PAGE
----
11 Slide 11 Hydrogen Atom Emission Lines Visible Region: (Balmer Series) n = 3, 4, 5,... UV Region: (Lyman Series) n = 2, 3, 4... Infrared Region: (Paschen Series) n = 4, 5, 6... General Form (Johannes Rydberg) n 1 = 1, 2, 3... n 2 > n 1 R H = 108,680 cm -1

12 Slide 12 Outline Problems in Classical Physics The “Old” Quantum Mechanics (Bohr Theory) Mathematical Preliminaries Concepts in Quantum Mechanics Wave Properties of Particles Heisenberg Uncertainty Principle

13 Slide 13 The “Old” Quantum Theory He then arbitrarily assumed that the “angular momentum” is quantized. n = 1, 2, 3,... (Dirac’s Constant) Niels Bohr (1913) Assumed that electron in hydrogen-like atom moved in circular orbit, with the centripetal force (mv 2 /r) equal to the Coulombic attraction between the electron (with charge e) and nucleus (with charge Ze). e Ze r Why?? Because it worked.

14 Slide 14 It can be shown = Å (Bohr Radius) n = 1, 2, 3,...

15 Slide 15 nUnU nLnL EUEU ELEL Lyman Series: n L = 1 Balmer Series: n L = 2 Paschen Series: n L = 3

16 Slide 16 nUnU nLnL EUEU ELEL Close to R H = 108,680 cm -1 Get perfect agreement if replace electron mass (m) by reduced mass (  ) of proton-electron pair.

17 Slide 17 The Bohr Theory of the atom (“Old” Quantum Mechanics) works perfectly for H (as well as He +, Li 2+, etc.). And it’s so much EASIER than the Schrödinger Equation. The only problem with the Bohr Theory is that it fails as soon as you try to use it on an atom as “complex” as helium.

18 Slide 18 Outline Problems in Classical Physics The “Old” Quantum Mechanics (Bohr Theory) Mathematical Preliminaries Concepts in Quantum Mechanics Wave Properties of Particles Heisenberg Uncertainty Principle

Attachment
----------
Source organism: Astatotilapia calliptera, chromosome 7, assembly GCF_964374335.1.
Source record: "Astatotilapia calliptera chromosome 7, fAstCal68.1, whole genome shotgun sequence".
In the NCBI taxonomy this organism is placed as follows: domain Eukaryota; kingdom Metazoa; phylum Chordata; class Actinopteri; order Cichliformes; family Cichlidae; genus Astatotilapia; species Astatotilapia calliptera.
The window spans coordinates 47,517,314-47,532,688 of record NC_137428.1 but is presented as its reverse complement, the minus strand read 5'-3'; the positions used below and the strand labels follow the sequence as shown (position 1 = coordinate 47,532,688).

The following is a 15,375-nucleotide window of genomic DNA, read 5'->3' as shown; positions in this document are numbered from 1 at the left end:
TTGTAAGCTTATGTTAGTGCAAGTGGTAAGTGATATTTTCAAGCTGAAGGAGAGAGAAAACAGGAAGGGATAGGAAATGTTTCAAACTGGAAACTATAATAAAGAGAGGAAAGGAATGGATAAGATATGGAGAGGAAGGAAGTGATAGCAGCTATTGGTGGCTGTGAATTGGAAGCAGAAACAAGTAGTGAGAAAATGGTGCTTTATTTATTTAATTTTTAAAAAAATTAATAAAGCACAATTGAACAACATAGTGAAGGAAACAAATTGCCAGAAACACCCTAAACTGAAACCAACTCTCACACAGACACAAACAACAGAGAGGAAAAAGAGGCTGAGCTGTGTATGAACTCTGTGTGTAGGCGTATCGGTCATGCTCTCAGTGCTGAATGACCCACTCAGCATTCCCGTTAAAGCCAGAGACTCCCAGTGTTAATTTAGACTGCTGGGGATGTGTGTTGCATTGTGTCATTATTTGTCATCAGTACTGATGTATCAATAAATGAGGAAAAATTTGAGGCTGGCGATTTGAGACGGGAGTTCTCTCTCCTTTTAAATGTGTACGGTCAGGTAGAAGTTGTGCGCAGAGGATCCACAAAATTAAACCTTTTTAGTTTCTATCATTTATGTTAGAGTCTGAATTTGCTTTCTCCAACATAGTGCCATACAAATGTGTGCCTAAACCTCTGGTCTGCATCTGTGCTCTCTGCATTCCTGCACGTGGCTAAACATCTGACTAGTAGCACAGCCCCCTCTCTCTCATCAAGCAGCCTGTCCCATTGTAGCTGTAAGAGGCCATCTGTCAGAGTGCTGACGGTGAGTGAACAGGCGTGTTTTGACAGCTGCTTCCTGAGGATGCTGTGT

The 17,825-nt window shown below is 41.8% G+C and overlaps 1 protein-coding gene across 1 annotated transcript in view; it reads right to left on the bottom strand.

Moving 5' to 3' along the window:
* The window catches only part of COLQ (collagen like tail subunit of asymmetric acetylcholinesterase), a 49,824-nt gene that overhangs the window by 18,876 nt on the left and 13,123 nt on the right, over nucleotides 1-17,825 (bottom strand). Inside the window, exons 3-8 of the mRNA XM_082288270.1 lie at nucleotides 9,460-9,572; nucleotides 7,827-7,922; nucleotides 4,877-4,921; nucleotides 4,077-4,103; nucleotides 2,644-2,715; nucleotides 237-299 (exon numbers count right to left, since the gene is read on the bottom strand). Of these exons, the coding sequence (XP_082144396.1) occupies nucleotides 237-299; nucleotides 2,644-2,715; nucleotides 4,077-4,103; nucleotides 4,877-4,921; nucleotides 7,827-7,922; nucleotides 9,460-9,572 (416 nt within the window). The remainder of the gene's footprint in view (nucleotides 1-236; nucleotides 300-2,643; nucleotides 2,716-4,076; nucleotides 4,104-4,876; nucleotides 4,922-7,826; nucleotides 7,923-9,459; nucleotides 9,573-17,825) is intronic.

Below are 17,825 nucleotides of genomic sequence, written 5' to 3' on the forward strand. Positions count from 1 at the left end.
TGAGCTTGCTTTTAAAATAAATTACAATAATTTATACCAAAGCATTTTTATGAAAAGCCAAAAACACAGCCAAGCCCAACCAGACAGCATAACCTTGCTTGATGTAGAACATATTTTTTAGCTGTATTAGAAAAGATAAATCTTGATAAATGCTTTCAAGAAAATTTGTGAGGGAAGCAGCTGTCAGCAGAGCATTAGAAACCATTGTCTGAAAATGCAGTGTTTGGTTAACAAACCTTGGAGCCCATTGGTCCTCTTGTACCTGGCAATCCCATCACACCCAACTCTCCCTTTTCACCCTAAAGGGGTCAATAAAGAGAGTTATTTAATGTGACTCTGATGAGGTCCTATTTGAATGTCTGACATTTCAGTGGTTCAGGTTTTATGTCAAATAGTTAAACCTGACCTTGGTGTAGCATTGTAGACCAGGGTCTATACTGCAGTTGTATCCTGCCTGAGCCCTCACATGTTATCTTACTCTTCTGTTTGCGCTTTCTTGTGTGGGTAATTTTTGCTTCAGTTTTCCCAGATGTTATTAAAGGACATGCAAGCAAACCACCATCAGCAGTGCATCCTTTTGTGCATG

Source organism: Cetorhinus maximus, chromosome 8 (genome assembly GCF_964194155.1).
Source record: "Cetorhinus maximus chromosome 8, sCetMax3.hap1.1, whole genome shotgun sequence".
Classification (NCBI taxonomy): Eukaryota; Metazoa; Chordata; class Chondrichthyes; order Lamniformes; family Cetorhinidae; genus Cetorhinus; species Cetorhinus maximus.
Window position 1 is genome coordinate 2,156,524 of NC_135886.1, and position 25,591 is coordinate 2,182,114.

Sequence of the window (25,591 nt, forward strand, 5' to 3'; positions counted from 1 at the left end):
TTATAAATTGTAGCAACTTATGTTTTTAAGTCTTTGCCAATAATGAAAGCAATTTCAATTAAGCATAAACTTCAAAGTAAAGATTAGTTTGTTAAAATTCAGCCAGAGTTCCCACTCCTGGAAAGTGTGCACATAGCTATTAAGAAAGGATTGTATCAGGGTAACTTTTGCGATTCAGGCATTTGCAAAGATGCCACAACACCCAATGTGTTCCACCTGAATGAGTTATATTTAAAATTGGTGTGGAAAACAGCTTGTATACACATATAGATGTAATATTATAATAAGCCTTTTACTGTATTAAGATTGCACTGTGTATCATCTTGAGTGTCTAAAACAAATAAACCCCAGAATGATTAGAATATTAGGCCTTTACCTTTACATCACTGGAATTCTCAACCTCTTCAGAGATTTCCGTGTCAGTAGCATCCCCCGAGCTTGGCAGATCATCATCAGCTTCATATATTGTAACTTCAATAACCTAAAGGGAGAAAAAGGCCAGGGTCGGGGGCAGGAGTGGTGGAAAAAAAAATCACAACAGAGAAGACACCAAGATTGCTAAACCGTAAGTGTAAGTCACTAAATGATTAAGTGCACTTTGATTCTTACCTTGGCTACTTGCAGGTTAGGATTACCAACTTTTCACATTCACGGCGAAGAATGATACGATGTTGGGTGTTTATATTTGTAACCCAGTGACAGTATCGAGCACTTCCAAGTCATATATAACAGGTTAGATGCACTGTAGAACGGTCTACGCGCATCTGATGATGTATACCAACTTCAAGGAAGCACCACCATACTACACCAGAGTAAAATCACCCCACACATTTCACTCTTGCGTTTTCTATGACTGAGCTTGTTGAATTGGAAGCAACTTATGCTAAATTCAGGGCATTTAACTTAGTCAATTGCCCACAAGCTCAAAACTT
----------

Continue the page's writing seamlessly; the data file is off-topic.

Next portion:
19 Slide 19 Wave Properties of Particles The de Broglie Wavelength Louis de Broglie (1923): If waves have particle-like properties (photons, then particles should have wave-like properties. Photon wavelength-momentum relation and de Broglie wavelength of a particle

20 Slide 20 What is the de Broglie wavelength of an electron traveling at 0.1 c (c=speed of light)? c = 3.00x10 8 m/s m e = 9.1x kg = 6.6x m = 6.6x Å (insignificant) = 2.4x m = 0.24 Å (on the order of atomic dimensions) What is the de Broglie wavelength of a 1 gram marble traveling at 10 cm/s h=6.63x J-s

21 Slide 21 Reinterpretation of Bohr’s Quantization of Angular Momentum n = 1, 2, 3,... (Dirac’s Constant) The circumference of a Bohr orbit must be a whole number of de Broglie “standing waves”.

22 Slide 22 Outline Problems in Classical Physics The “Old” Quantum Mechanics (Bohr Theory) Mathematical Preliminaries Concepts in Quantum Mechanics Wave Properties of Particles Heisenberg Uncertainty Principle

23 Slide 23 Heisenberg Uncertainty Principle Werner Heisenberg: 1925 It is not possible to determine both the position (x) and momentum (p) of a particle precisely at the same time.  p = Uncertainty in momentum  x = Uncertainty in position There are a number of pseudo-derivations of this principle in various texts, based upon the wave property of a particle. We will not give one of these derivations, but will provide examples of the uncertainty principle at various times in the course.